How to improve student retention rates at your institution
High retention benefits learners and institutions. Here's how to improve it4 min read Published: 17 Jan 2023
Every college wants to improve retention. It’s a key measure of an institution’s success, and can reveal serious problems if it dips.
So what is student retention? What kind of rate can you measure yours against? And most importantly, how can you improve it?
What is student retention?
Student retention refers to the percentage of students returning to an institution after an academic year. So working to improve student retention means developing a strategy to limit the number of students that drop out of their programs, or education altogether.
What’s the average retention rate?
Without context, it can be hard to know whether your current retention rate is good or needs work.
According to the latest data available from The National Student Clearinghouse Research Center, the retention rate in the US is currently 66.4%.
The retention rate is down from pre-pandemic levels of 67% in 2018, and only 1% higher than in 2009 when this data was first tracked.
Though this number is not ideal, and indicates structural problems with retention nationwide, it’s the first yardstick for measuring your own retention rate.
How retention affects your institution and students
It’s an obvious but important point: high student numbers means better financial outcomes for institutions.
There’s some indication that enrolment rates have peaked, meaning that retaining students at your institution could be critical to its success.
In the fall of 2020, 19.4 million students attended colleges and universities, around 10% lower compared with a decade ago when enrolment peaked at 21.6 million students.
There are plenty of reasons why a student may drop out before graduation. We've covered some of these in a previous article, but some of the key causes for a student leaving higher education include financial concerns, social isolation and burnout.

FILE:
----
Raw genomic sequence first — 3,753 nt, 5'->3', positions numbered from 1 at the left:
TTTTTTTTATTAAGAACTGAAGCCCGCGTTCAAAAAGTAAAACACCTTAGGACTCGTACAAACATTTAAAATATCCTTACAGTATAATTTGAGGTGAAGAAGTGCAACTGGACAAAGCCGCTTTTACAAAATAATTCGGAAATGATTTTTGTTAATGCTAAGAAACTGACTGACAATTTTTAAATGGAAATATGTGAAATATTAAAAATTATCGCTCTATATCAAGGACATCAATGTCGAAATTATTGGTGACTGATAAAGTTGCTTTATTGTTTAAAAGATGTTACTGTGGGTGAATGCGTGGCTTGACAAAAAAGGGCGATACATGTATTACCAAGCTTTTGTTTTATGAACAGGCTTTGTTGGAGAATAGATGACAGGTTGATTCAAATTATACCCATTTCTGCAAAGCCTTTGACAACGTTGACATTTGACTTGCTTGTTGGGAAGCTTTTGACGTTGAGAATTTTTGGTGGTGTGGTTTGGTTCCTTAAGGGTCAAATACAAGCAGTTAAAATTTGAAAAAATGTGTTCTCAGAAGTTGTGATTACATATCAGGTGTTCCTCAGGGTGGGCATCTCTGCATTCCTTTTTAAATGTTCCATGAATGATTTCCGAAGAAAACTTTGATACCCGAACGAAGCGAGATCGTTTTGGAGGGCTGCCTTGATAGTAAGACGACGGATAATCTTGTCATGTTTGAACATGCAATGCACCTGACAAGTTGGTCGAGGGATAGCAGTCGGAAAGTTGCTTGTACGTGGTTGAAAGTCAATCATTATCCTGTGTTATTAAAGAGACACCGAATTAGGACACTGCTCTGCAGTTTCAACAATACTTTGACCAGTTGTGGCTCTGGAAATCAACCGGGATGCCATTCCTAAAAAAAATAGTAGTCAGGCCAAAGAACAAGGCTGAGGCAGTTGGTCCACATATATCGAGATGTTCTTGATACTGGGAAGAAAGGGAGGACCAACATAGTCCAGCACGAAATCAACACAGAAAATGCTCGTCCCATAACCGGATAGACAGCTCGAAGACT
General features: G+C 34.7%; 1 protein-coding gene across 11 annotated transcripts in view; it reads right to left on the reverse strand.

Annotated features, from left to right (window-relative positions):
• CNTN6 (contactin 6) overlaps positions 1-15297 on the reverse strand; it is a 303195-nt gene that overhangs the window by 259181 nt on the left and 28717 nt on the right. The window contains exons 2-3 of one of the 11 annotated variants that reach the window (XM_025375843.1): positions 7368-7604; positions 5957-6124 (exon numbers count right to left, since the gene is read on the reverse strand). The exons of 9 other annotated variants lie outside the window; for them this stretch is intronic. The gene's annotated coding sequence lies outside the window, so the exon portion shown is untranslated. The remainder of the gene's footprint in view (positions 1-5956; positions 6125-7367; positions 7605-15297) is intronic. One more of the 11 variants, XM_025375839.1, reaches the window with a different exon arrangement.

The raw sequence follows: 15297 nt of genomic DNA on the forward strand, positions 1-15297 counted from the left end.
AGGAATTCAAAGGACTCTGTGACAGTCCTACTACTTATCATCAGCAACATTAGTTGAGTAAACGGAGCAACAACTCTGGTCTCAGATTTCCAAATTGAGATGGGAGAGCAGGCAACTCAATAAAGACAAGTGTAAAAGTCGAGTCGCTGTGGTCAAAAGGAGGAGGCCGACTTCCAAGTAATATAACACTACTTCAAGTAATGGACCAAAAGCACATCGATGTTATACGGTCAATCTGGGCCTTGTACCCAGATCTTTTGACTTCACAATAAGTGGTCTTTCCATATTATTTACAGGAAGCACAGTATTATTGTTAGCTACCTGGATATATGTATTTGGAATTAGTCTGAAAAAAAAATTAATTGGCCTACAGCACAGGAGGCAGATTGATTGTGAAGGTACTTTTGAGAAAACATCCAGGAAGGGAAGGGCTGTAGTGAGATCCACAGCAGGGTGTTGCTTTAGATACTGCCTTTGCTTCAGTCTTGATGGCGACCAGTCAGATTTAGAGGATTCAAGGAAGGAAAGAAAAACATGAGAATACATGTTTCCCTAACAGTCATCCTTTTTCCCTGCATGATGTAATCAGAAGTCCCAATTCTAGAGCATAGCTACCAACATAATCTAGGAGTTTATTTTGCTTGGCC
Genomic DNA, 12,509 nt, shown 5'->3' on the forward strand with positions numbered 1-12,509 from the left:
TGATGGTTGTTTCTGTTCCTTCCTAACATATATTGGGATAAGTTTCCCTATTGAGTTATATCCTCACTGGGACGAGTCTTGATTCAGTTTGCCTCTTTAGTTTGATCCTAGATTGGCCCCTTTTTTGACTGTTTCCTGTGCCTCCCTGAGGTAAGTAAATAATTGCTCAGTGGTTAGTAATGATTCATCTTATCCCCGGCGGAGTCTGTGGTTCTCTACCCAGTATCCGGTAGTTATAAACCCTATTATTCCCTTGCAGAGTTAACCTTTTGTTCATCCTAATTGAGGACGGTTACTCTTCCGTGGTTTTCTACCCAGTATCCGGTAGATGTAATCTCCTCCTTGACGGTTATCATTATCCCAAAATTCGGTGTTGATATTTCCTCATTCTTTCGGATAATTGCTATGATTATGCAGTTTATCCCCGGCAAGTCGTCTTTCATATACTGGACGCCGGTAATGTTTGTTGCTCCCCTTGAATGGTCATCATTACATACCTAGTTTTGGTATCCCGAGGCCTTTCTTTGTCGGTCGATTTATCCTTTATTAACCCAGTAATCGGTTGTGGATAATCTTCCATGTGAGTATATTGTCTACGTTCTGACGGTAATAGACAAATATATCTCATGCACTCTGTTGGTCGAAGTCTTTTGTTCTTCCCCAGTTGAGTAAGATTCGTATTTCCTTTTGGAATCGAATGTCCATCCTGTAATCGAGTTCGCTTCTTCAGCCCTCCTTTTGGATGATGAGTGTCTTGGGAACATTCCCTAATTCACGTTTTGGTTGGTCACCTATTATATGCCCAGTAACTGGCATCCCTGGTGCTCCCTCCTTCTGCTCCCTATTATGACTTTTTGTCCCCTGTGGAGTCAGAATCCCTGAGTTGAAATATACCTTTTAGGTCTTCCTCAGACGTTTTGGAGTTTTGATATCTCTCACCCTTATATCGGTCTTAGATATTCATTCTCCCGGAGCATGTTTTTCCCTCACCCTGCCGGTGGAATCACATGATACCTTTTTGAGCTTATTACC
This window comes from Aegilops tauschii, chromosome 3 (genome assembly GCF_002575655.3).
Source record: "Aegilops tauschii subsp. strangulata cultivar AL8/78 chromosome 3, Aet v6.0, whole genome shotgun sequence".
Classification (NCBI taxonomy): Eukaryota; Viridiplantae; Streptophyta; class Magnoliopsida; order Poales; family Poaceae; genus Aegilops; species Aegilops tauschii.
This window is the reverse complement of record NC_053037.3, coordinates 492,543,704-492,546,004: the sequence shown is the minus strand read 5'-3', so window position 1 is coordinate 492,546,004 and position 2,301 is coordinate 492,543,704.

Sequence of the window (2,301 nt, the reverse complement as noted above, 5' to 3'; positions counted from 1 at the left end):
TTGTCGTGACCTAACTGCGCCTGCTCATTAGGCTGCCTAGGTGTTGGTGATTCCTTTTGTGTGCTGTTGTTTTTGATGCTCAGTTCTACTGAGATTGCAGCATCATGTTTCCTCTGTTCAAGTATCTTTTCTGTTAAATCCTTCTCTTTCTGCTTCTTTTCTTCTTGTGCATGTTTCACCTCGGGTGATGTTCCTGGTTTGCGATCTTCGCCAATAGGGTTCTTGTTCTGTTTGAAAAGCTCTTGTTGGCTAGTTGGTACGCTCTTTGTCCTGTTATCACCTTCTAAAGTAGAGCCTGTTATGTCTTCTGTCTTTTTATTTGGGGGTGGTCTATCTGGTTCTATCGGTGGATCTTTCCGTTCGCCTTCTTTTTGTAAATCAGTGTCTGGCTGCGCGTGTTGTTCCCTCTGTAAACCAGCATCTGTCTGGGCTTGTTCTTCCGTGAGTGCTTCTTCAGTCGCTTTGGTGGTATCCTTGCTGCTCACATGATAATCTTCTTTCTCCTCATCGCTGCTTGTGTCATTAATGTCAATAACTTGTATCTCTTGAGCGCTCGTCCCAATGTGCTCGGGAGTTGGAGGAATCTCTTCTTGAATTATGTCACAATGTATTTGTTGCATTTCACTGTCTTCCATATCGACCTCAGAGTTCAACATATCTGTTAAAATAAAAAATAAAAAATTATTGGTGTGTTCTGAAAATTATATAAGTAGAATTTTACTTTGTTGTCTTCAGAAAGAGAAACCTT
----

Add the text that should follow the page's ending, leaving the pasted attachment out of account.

Unfortunately, dropping out can have a negative long term impact, leading to limited access to professional careers and lower paying jobs.
College dropouts earn, on average, $21,000 less per year than graduates, and people without a college degree are also more than twice as likely to end up unemployed.
But dropping out doesn't just impact students' wellbeing, it also costs the higher education sector. As well as the financial burden, lower student retention rates also affect graduation rates, a metric many use to assess how well an institution is performing.
How to increase student retention
Increasing student retention across your institution isn’t easy. But no matter what department you work in, a few simple measures can help your students feel more secure in their education and more likely to persist.
Get off to a good start
Most students that drop out will do so in the first year, so setting your freshmen up for success is key. You can help your retention rates before new students even set foot on campus, with a smooth, effective onboarding process. Instead of bombarding students with information, keep it easy to navigate and provide them with opportunities to connect with others ahead of their arrival.
Financial help awareness
Higher education costs have been rising for a number of years now, with inflation the latest cause responsible for increased dropout rates. While lowering fees may not be possible, your institution can increase awareness of all the various financial aid, scholarships and grant opportunities that are available.
You can also keep students informed about jobs, both on campus and in the community. Use a dedicated online jobs board which students can easily access.
Identify and help at risk students earlier